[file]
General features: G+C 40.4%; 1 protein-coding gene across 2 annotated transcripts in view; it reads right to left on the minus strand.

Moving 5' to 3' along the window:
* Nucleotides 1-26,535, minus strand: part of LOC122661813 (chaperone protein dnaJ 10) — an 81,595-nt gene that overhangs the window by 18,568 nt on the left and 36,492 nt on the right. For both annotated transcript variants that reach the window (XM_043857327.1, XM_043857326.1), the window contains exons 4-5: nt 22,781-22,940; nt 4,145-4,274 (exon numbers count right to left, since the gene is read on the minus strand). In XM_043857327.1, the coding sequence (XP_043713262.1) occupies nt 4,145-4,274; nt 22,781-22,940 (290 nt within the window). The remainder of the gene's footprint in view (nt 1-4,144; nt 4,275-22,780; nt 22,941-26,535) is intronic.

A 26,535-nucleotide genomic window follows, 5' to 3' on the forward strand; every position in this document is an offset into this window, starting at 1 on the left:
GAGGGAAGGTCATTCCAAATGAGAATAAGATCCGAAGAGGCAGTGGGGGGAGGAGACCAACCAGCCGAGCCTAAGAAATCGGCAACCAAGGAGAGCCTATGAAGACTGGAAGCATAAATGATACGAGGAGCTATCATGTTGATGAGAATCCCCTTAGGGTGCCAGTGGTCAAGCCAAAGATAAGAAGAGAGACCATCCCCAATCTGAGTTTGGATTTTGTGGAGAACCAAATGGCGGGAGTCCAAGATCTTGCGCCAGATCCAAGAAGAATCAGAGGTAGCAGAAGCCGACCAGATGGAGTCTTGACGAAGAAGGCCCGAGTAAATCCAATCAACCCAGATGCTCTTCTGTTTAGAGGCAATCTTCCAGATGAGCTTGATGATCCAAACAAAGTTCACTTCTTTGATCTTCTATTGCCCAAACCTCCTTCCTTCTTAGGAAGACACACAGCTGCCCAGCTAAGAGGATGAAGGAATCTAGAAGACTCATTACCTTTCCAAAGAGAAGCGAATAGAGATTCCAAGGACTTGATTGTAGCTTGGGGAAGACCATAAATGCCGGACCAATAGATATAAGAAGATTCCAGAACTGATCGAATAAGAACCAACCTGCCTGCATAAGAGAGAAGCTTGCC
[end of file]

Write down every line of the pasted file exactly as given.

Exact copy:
General features: G+C 40.4%; 1 protein-coding gene across 2 annotated transcripts in view; it reads right to left on the minus strand.

Moving 5' to 3' along the window:
* Nucleotides 1-26,535, minus strand: part of LOC122661813 (chaperone protein dnaJ 10) — an 81,595-nt gene that overhangs the window by 18,568 nt on the left and 36,492 nt on the right. For both annotated transcript variants that reach the window (XM_043857327.1, XM_043857326.1), the window contains exons 4-5: nt 22,781-22,940; nt 4,145-4,274 (exon numbers count right to left, since the gene is read on the minus strand). In XM_043857327.1, the coding sequence (XP_043713262.1) occupies nt 4,145-4,274; nt 22,781-22,940 (290 nt within the window). The remainder of the gene's footprint in view (nt 1-4,144; nt 4,275-22,780; nt 22,941-26,535) is intronic.

A 26,535-nucleotide genomic window follows, 5' to 3' on the forward strand; every position in this document is an offset into this window, starting at 1 on the left:
GAGGGAAGGTCATTCCAAATGAGAATAAGATCCGAAGAGGCAGTGGGGGGAGGAGACCAACCAGCCGAGCCTAAGAAATCGGCAACCAAGGAGAGCCTATGAAGACTGGAAGCATAAATGATACGAGGAGCTATCATGTTGATGAGAATCCCCTTAGGGTGCCAGTGGTCAAGCCAAAGATAAGAAGAGAGACCATCCCCAATCTGAGTTTGGATTTTGTGGAGAACCAAATGGCGGGAGTCCAAGATCTTGCGCCAGATCCAAGAAGAATCAGAGGTAGCAGAAGCCGACCAGATGGAGTCTTGACGAAGAAGGCCCGAGTAAATCCAATCAACCCAGATGCTCTTCTGTTTAGAGGCAATCTTCCAGATGAGCTTGATGATCCAAACAAAGTTCACTTCTTTGATCTTCTATTGCCCAAACCTCCTTCCTTCTTAGGAAGACACACAGCTGCCCAGCTAAGAGGATGAAGGAATCTAGAAGACTCATTACCTTTCCAAAGAGAAGCGAATAGAGATTCCAAGGACTTGATTGTAGCTTGGGGAAGACCATAAATGCCGGACCAATAGATATAAGAAGATTCCAGAACTGATCGAATAAGAACCAACCTGCCTGCATAAGAGAGAAGCTTGCC